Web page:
COVID and the ensuing lockdowns have affected Australians in vastly different ways depending on their location, occupation and a myriad of other factors - just ask anyone who has been home-schooling their children for the past 18 months.
Mental health and wellbeing support is a vital lifeline for many, including an all too often overlooked workforce - the arts.
With entertainment venues forced to shut their doors, musicians and performing arts workers have struggled more than most. Like the hospitality industry, the arts were decimated by COVID.
Friends and family of those in the industry know the sacrifices artists make in pursuit of their passions. The industry is notoriously difficult to achieve stability even without a global pandemic.
Most workers shift from project to project as freelancers or short-term casuals, meaning more than half of Australia's creative workers were ineligible for JobKeeper due to not being employed in the same position continuously for 12 months or more.
With widespread cancellations of festivals, concerts and performances, it was also very difficult to apply for four jobs per month as required for eligibility. Against this backdrop, mental health and wellbeing support has become increasingly important for musicians and artists.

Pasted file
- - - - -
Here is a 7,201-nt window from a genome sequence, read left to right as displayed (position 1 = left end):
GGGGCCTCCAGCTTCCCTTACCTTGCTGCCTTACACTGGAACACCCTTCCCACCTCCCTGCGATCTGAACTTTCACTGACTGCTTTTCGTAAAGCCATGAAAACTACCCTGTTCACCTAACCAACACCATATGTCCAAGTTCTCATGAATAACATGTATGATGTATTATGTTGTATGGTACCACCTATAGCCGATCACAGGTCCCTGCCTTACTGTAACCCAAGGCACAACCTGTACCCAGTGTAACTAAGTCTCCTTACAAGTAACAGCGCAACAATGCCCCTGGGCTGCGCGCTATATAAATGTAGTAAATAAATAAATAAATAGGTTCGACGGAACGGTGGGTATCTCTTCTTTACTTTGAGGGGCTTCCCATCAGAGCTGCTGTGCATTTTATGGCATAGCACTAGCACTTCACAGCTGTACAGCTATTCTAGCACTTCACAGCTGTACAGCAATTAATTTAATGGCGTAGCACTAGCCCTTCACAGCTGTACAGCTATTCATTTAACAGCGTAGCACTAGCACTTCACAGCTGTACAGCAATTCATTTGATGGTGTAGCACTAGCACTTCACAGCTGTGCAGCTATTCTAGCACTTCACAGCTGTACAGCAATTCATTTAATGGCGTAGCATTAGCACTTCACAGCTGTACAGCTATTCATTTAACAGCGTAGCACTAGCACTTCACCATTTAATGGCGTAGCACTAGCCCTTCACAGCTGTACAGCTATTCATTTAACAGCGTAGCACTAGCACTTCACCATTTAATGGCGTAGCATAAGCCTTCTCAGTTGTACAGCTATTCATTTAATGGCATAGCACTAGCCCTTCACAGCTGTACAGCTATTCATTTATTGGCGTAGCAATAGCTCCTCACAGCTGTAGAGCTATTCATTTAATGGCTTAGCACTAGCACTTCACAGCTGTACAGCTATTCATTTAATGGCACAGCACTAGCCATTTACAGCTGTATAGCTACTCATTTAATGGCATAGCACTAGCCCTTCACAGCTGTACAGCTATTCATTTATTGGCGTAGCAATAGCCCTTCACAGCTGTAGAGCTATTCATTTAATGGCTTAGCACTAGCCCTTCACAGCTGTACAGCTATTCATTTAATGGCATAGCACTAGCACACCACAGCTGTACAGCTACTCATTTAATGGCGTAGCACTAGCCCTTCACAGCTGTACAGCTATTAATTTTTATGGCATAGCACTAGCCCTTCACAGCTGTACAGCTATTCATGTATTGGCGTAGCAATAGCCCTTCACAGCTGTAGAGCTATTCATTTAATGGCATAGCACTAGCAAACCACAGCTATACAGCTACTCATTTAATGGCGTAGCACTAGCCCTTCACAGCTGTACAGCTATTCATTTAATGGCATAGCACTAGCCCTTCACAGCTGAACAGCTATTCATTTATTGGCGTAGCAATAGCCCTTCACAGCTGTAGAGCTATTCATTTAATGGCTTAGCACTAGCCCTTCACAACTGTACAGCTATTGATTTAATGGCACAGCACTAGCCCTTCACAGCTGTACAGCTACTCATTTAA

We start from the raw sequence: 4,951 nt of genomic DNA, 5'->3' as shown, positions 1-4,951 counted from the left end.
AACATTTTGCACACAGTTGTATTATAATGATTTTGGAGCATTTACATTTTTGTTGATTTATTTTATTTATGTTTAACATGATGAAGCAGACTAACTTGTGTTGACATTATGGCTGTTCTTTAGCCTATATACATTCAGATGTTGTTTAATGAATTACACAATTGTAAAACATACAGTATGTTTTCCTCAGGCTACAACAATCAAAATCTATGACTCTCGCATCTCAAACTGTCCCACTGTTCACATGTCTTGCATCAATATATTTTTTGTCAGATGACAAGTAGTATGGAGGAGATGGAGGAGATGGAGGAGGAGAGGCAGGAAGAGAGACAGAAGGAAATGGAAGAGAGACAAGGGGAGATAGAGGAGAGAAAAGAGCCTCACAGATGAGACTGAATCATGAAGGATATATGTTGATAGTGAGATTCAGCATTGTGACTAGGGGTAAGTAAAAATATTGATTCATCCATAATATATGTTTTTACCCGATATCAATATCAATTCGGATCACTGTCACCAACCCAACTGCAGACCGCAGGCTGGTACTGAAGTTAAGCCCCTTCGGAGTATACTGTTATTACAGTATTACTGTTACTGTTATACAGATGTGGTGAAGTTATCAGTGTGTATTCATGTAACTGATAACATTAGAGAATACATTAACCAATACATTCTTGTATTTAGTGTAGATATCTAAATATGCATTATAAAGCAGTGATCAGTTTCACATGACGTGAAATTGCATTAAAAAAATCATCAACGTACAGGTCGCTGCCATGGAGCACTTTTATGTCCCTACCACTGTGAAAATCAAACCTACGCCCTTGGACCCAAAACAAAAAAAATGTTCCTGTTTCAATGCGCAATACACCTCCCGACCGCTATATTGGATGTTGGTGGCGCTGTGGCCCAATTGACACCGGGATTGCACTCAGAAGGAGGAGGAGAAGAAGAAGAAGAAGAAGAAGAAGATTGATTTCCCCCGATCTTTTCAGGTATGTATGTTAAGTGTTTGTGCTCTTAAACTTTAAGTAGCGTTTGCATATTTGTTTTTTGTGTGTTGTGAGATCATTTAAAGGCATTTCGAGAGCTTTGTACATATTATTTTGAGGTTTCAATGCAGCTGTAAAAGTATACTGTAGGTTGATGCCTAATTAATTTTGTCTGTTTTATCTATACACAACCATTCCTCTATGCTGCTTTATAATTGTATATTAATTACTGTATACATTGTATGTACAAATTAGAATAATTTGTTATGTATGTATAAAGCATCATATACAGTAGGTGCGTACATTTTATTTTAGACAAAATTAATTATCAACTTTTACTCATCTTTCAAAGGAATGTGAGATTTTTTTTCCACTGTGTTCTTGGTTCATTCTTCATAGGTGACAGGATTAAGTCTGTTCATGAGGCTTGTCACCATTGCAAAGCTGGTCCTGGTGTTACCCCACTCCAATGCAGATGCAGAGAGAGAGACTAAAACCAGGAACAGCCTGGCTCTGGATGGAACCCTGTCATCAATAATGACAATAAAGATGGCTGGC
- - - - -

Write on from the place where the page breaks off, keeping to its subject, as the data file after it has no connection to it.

Unfortunately, freelance workers also often lack the support, structure and financial stability of a regular employer, which can create additional stress and limit access to support services such as employee assistance programs.
Now live performances are returning, artists and musicians must grapple with the industry's proclivity for 'crunch' periods of work. When setting up for concerts or shows, people will often work late into the night for a week or more, not unlike frontline healthcare workers. This working pattern accentuates the stress and burnout risks already present in the industry.
But this return to work could mark a new era and fresh opportunity for the creative arts industry - opening the door to create a more mindful and supportive working culture. As Australians yearned to return to live performances, never before have we valued the contribution of this varied and dynamic profession so much. Acknowledging the unique stresses and challenges faced by people in this industry, we're proud to partner with Support Act - a wellbeing helpline for music and performing arts workers, including crew and managers. To access support, call 1800 959 500.
- Marcela Slepica, AccessEAP Clinical Services Director.